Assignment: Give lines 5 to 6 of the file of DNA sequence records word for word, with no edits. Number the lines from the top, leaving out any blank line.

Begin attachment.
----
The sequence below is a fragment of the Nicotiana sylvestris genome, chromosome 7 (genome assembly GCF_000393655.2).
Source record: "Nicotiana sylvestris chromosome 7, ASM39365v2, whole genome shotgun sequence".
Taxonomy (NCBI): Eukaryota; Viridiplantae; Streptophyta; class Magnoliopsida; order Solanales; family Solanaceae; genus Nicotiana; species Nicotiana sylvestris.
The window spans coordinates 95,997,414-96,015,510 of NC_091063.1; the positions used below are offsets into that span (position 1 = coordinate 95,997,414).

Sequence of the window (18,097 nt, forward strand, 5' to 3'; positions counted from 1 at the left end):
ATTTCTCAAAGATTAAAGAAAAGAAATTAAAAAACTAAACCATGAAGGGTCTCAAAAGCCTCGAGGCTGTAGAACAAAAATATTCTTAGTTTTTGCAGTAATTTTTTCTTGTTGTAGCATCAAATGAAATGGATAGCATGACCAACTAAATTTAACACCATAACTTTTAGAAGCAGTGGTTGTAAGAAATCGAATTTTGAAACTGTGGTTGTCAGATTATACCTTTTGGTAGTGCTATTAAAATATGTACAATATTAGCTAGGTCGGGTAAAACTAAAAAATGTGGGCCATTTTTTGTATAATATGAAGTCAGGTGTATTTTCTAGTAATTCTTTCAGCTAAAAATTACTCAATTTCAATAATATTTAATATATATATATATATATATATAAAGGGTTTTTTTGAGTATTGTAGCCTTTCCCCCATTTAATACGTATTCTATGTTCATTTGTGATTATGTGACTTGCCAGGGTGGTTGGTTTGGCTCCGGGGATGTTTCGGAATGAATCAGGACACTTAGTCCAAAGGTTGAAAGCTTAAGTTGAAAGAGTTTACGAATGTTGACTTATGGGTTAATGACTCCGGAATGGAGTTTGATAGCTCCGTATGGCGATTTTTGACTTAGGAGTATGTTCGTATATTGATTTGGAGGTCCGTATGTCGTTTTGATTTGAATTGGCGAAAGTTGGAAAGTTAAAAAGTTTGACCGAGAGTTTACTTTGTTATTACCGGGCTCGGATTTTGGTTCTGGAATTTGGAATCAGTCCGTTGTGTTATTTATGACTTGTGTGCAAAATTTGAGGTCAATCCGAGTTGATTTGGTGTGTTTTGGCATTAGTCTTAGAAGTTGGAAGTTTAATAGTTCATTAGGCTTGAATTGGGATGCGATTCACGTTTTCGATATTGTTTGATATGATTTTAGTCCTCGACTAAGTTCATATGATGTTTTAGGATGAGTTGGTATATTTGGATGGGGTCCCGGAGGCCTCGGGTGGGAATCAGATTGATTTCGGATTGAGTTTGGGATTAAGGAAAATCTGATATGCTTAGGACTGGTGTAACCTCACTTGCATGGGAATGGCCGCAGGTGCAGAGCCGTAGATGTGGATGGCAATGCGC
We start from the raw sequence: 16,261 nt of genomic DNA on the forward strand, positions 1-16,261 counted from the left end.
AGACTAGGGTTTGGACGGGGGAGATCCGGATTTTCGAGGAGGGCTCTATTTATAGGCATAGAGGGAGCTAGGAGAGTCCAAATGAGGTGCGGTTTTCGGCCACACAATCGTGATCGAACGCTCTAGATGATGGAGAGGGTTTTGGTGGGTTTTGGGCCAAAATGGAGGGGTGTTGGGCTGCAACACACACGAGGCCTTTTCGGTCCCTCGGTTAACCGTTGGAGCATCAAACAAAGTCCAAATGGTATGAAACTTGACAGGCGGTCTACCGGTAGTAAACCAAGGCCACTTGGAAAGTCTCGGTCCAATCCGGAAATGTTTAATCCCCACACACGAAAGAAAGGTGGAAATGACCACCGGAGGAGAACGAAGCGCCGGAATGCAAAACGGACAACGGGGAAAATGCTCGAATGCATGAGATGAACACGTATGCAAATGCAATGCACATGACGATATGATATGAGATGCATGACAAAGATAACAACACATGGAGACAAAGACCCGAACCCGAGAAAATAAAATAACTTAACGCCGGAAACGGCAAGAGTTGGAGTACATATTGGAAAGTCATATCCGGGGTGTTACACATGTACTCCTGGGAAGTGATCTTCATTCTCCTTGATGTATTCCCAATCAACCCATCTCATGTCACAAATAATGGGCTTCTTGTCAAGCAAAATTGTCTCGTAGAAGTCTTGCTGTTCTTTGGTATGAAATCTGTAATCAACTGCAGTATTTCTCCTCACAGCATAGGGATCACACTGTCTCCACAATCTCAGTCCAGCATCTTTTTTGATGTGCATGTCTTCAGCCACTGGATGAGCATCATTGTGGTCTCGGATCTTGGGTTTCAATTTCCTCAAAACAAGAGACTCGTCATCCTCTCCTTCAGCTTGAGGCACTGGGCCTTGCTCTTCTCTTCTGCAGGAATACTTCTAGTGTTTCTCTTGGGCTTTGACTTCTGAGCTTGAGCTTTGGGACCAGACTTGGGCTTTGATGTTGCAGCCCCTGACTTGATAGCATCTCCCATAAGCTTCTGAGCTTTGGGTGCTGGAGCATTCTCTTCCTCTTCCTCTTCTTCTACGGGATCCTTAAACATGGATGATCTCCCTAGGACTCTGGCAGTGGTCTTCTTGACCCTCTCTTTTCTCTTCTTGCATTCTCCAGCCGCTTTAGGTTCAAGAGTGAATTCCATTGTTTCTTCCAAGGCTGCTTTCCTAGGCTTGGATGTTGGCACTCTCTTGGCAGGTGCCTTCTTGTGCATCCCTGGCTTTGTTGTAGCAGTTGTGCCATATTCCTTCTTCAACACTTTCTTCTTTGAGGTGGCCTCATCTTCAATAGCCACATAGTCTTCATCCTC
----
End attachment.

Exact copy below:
Sequence of the window (18,097 nt, forward strand, 5' to 3'; positions counted from 1 at the left end):
ATTTCTCAAAGATTAAAGAAAAGAAATTAAAAAACTAAACCATGAAGGGTCTCAAAAGCCTCGAGGCTGTAGAACAAAAATATTCTTAGTTTTTGCAGTAATTTTTTCTTGTTGTAGCATCAAATGAAATGGATAGCATGACCAACTAAATTTAACACCATAACTTTTAGAAGCAGTGGTTGTAAGAAATCGAATTTTGAAACTGTGGTTGTCAGATTATACCTTTTGGTAGTGCTATTAAAATATGTACAATATTAGCTAGGTCGGGTAAAACTAAAAAATGTGGGCCATTTTTTGTATAATATGAAGTCAGGTGTATTTTCTAGTAATTCTTTCAGCTAAAAATTACTCAATTTCAATAATATTTAATATATATATATATATATATATAAAGGGTTTTTTTGAGTATTGTAGCCTTTCCCCCATTTAATACGTATTCTATGTTCATTTGTGATTATGTGACTTGCCAGGGTGGTTGGTTTGGCTCCGGGGATGTTTCGGAATGAATCAGGACACTTAGTCCAAAGGTTGAAAGCTTAAGTTGAAAGAGTTTACGAATGTTGACTTATGGGTTAATGACTCCGGAATGGAGTTTGATAGCTCCGTATGGCGATTTTTGACTTAGGAGTATGTTCGTATATTGATTTGGAGGTCCGTATGTCGTTTTGATTTGAATTGGCGAAAGTTGGAAAGTTAAAAAGTTTGACCGAGAGTTTACTTTGTTATTACCGGGCTCGGATTTTGGTTCTGGAATTTGGAATCAGTCCGTTGTGTTATTTATGACTTGTGTGCAAAATTTGAGGTCAATCCGAGTTGATTTGGTGTGTTTTGGCATTAGTCTTAGAAGTTGGAAGTTTAATAGTTCATTAGGCTTGAATTGGGATGCGATTCACGTTTTCGATATTGTTTGATATGATTTTAGTCCTCGACTAAGTTCATATGATGTTTTAGGATGAGTTGGTATATTTGGATGGGGTCCCGGAGGCCTCGGGTGGGAATCAGATTGATTTCGGATTGAGTTTGGGATTAAGGAAAATCTGATATGCTTAGGACTGGTGTAACCTCACTTGCATGGGAATGGCCGCAGGTGCAGAGCCGTAGATGTGGATGGCAATGCGC